19:37 GMT29 July 2021
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    Six years after the so-called “Twitter Revolution” which ousted the ruling communist regime in Moldova and brought pro-Europeans to power, and one year since the ratification of the country's association agreement with the EU, the country has found itself on the brink of ruin and in the tight grip of the oligarchs, according to a European official.

    Six years of pro-European rule in Moldova has done little good for the country. Even though last year it signed and ratified an association agreement with the European Union, “corruption [in Moldova] remains endemic” and the state is “still in the hands of oligarchs, while punishingly low incomes have propelled hundreds of thousands of Moldovans to go abroad in search of a better life,” according to Thorbjorn Jagland, a former prime minister of Norway, who is the current secretary-general of the Council of Europe.

    “The value of the Moldovan currency, the leu, has dropped, interest rates have rocketed and a recession looms,” he adds in his article in The New York Times.

    The high-ranking politician however suggests that the remedy is “outside financing”.

    “If the authorities fail to do what is needed to restore external support — and quickly — the country will face serious economic turmoil. Social programs for the poor and vulnerable will be cut just before the harsh winter months,” he therefore predicts.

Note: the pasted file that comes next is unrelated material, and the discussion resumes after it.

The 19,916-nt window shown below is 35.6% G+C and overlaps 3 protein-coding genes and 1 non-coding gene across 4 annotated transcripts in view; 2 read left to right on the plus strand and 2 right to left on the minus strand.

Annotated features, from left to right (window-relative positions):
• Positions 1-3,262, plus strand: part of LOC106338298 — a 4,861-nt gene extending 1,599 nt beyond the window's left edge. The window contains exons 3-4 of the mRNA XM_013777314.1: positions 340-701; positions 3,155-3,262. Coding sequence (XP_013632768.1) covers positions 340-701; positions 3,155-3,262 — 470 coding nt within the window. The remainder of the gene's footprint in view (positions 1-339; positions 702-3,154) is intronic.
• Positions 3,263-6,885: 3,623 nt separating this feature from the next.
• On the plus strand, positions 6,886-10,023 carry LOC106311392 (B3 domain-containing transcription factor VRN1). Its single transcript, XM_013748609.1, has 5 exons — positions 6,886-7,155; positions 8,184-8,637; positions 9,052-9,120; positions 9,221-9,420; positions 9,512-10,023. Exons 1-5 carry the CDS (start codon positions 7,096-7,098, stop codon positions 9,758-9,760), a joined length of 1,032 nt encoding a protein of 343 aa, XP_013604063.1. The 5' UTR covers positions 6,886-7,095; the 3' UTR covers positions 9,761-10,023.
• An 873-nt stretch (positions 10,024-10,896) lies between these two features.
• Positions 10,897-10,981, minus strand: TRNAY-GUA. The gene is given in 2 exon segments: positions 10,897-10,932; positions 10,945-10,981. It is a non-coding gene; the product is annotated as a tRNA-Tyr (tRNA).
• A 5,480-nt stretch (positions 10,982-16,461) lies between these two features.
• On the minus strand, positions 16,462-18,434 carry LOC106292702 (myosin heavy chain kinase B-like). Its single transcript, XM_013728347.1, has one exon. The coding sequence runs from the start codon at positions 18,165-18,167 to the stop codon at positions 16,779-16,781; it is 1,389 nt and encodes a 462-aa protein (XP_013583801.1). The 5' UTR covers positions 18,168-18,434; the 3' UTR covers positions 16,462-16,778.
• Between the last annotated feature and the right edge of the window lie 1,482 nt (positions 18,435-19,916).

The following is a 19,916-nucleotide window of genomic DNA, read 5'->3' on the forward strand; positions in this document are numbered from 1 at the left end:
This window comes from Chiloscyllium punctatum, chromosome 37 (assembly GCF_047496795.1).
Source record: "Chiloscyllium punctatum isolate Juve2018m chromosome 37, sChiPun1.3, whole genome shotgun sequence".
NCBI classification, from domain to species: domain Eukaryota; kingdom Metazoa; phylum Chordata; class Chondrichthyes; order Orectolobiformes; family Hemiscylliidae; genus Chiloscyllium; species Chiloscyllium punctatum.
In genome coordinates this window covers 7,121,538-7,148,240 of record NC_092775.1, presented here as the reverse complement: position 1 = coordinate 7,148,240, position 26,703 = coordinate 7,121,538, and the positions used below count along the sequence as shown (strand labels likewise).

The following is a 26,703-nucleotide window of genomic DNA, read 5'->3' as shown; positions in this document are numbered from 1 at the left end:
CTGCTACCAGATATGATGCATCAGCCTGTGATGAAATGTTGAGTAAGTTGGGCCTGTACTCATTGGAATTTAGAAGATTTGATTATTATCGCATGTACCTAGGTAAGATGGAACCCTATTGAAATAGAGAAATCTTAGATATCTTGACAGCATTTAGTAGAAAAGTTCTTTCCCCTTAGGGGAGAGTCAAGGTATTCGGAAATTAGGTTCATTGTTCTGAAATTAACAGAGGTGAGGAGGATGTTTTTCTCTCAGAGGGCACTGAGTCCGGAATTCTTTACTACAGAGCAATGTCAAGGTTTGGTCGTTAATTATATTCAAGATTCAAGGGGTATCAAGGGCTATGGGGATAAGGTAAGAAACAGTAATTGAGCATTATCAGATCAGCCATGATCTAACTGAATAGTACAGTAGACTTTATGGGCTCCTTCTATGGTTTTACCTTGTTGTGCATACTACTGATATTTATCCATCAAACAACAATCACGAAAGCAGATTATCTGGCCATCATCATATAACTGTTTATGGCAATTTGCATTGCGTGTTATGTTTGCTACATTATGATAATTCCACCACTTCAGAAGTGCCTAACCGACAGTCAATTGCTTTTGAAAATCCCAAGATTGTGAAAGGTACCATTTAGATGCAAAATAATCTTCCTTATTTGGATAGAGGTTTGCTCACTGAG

“Alongside the urgent measures needed to fix the banks, the government must immediately begin purging corrupt officials from public bodies. As a start, the dozens of judges — some very high-profile — who have been accused of egregiously abusing their power should be investigated. Law enforcement agencies must also do everything they can to arrest the individuals responsible for the massive bank fraud.”

    “In order to give people confidence that justice will be served in these cases, murky political interference must be eliminated from the judicial system. Legislation currently before Parliament that would guarantee the impartiality of state prosecutors should be implemented without delay. And to prove that no one is above the law, the current blanket immunity from prosecution enjoyed by members of Parliament should be reduced.”

    It yet remains to be seen what reforms Moldova, which the politician calls a "captured state” will introduce in the nearest future.


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